Kurds’ paradigm shift in northern Syrian scenario

Kurds’ paradigm shift in northern Syrian scenario

Turkey-backed Syrian fighters take over areas on the road between Tal Abyad and Kobane on October 24, 2019, as Kurdish forces in northeastern Syria left several positions along the long border with Turkey. (AFP)

The month of October has not augured well for the promotion of the Kurdish cause in Syria. First, there was the 13-point agreement between Turkish President Recep Tayyip Erdogan and US Vice President Mike Pence, and then the 10-point Erdogan-Vladimir Putin memorandum of understanding, which halted several projects the US was implementing to promote the Kurdish cause in Syria.

The US has always supported the Kurdish cause. It has done so in northern Iraq by declaring a no-fly zone to prevent Iraqi forces from subduing the Iraqi Kurds. This move helped the promotion of Kurdish autonomy in the north of the country to such an extent that, in September 2017, the Iraqi Kurds organized a referendum to proclaim the independence of Kurdistan. More than 92 percent of the people voted in favor of independence but the international community, including the US, remained ambivalent. Israel supported the referendum but kept silent afterwards.

The US wanted to emulate this experience in Syria and it had several reasons to do so. One of them is connected to the security of Israel, which has always been a major priority for the US. Israel is surrounded by Arab countries. It needs friendly countries beyond its immediate Arab neighbors. The second reason is to use the Kurds as a proxy in Syria’s constitutional process.

Third, every major country that has global ambitions would prefer to hold the Kurdish card in its hand, because there are sizeable Kurdish minorities in four Middle Eastern countries: Turkey, Iraq, Syria and Iran. They may use the Kurdish card as leverage in their relations with these countries.

Fourth, with their population estimated to be between 35 and 42 million, the Kurds are the largest ethnic group in the world not to have their own independent state. The international community feels duty-bound to let them have a state. Finally, the US developed mutual trust with the Syrian Kurds when they cooperated to fight against Daesh, and Washington considered them to be reliable and efficient partners.

These were the main reasons for the strong support extended by the US to the Kurdish cause. However, US President Donald Trump had announced since the early days of his presidential election campaign that he wanted to bring home the US soldiers from the various overseas countries where he thought there was no need to keep them. Syria was one of these areas. Now he is reducing the American military presence in Syria to a residual force that will be sufficient to protect the oil fields. This decision is perceived by the Kurds to be a betrayal after several years of cooperation in the fight against Daesh.

Russia will probably encourage the Syrian government to incorporate the YPG fighters into the Syrian army.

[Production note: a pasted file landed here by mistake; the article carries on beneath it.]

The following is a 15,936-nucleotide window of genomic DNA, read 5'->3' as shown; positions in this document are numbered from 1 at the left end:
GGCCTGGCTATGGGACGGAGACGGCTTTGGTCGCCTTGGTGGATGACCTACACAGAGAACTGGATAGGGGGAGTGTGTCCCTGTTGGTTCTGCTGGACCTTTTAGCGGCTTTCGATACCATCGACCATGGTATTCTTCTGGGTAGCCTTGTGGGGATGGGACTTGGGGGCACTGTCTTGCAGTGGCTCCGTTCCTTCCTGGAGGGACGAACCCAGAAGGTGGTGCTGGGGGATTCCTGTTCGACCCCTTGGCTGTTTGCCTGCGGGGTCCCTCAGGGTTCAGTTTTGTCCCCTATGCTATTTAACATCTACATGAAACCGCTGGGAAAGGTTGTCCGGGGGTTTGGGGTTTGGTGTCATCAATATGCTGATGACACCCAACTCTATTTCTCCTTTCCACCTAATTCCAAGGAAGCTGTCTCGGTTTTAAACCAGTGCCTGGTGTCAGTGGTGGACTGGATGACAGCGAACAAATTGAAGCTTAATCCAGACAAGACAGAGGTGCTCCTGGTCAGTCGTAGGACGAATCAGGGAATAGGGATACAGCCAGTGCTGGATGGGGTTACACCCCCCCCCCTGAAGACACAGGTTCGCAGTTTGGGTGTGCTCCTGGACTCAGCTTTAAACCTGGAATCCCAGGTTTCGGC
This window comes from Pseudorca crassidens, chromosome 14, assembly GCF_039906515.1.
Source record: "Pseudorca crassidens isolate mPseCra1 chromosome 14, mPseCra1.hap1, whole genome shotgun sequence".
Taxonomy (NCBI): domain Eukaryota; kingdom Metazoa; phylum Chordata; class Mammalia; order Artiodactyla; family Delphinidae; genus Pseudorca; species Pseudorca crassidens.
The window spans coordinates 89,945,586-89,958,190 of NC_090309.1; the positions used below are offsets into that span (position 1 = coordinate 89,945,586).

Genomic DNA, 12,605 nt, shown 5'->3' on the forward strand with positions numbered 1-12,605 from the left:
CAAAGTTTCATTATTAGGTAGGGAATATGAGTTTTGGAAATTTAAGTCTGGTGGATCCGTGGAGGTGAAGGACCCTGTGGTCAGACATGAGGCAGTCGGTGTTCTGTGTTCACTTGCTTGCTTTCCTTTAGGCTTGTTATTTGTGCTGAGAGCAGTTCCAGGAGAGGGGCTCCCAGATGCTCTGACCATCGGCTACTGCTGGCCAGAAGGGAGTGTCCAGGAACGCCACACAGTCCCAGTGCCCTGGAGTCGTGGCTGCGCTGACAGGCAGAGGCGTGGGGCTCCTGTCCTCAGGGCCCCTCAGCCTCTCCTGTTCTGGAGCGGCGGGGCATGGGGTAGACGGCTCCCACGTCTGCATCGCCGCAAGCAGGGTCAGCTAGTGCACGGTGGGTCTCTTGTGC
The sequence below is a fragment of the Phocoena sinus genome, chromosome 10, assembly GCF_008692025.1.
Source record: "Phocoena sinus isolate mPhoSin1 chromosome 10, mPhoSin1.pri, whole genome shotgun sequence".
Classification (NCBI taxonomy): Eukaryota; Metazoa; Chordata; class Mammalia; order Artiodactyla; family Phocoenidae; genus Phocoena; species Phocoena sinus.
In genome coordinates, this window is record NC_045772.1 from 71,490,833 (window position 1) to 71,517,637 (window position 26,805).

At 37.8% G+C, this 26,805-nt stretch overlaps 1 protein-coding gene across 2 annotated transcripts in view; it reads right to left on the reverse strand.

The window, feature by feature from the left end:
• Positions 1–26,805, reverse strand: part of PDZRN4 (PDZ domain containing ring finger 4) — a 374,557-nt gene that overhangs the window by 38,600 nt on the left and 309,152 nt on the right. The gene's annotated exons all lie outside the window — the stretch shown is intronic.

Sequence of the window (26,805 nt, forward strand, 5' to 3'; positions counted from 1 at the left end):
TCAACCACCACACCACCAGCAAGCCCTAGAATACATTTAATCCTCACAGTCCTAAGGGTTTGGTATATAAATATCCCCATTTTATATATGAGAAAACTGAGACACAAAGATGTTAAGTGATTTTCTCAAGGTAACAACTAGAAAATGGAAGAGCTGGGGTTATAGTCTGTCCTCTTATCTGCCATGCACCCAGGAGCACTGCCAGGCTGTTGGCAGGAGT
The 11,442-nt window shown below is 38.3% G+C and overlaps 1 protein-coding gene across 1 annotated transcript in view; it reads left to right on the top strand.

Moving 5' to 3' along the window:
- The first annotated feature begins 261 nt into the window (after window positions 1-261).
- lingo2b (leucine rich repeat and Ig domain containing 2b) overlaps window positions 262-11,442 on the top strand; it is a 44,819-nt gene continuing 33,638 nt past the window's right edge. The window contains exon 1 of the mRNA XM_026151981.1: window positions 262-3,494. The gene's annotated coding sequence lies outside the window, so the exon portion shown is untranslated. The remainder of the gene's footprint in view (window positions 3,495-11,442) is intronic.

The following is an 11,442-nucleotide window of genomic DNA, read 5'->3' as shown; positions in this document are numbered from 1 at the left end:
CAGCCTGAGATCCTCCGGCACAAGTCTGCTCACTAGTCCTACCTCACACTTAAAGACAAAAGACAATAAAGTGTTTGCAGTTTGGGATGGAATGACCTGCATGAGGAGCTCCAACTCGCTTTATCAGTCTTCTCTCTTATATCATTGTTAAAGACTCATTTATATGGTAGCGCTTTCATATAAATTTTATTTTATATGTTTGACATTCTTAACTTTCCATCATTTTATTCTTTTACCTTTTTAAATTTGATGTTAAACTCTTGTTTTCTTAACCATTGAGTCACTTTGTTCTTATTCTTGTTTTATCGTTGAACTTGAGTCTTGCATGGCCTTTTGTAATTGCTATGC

Yasar Yakis

The situation in Syria is still blurred. After Trump’s abrupt decision to withdraw US soldiers from Syria, the Kurds opened negotiations with the Damascus government over potentially integrating People’s Protection Units (YPG) fighters into the Syrian army. If this project materializes, the Kurdish cause will continue to progress on a slightly different path.

Russia — another major actor in Syria — has never withdrawn its support for the Kurdish cause. It allowed the Democratic Union Party (PYD) to open a liaison office in Moscow. The integration of the Kurdish fighters would make the Syrian army stronger on the one hand, while keeping the Kurds strong on the other.

After the Sochi summit of Oct. 22 between Erdogan and Putin, Russia became the major player in northeast Syria. As a country with global aspirations, Russia will not let the Kurds down. It will probably encourage the Syrian government to incorporate the YPG fighters into the Syrian army.

In the blueprint of a constitution for Syria, Russia had incorporated the idea of a cantonal or federal structure that would help promote the Kurdish cause. This idea was reiterated last week by Putin in Erdogan’s presence during the press briefing after the Sochi summit. “A dialogue has to be initiated between the Syrian government and the Kurds living in the north of the country,” Putin said, adding: “It is obvious that the rights and interests of Kurds who constitute part and parcel of the Syrian nation could be protected only through such a comprehensive dialogue.”

Turkey insists that the YPG should withdraw all its weapons from what has now become a “safe zone.” The safe zone is an area 440 kilometers long and 30 kilometers wide along the Turkey-Syria border. A narrow band of 10 kilometers of this zone will be patrolled jointly by Russian and Turkish soldiers and the remainder by the Syrians and Russians.

What will become of the Kurds that are being ousted from the safe zone? The most likely scenario is that their fate will be shaped according to any agreement they ultimately reach with the Syrian government. The irony is that the YPG may put its military capability, which it has gained thanks to US support, at the disposal of the Syrian government — a sworn enemy of the US.

  • Yasar Yakis is a former foreign minister of Turkey and founding member of the ruling AK Party. Twitter: @yakis_yasar
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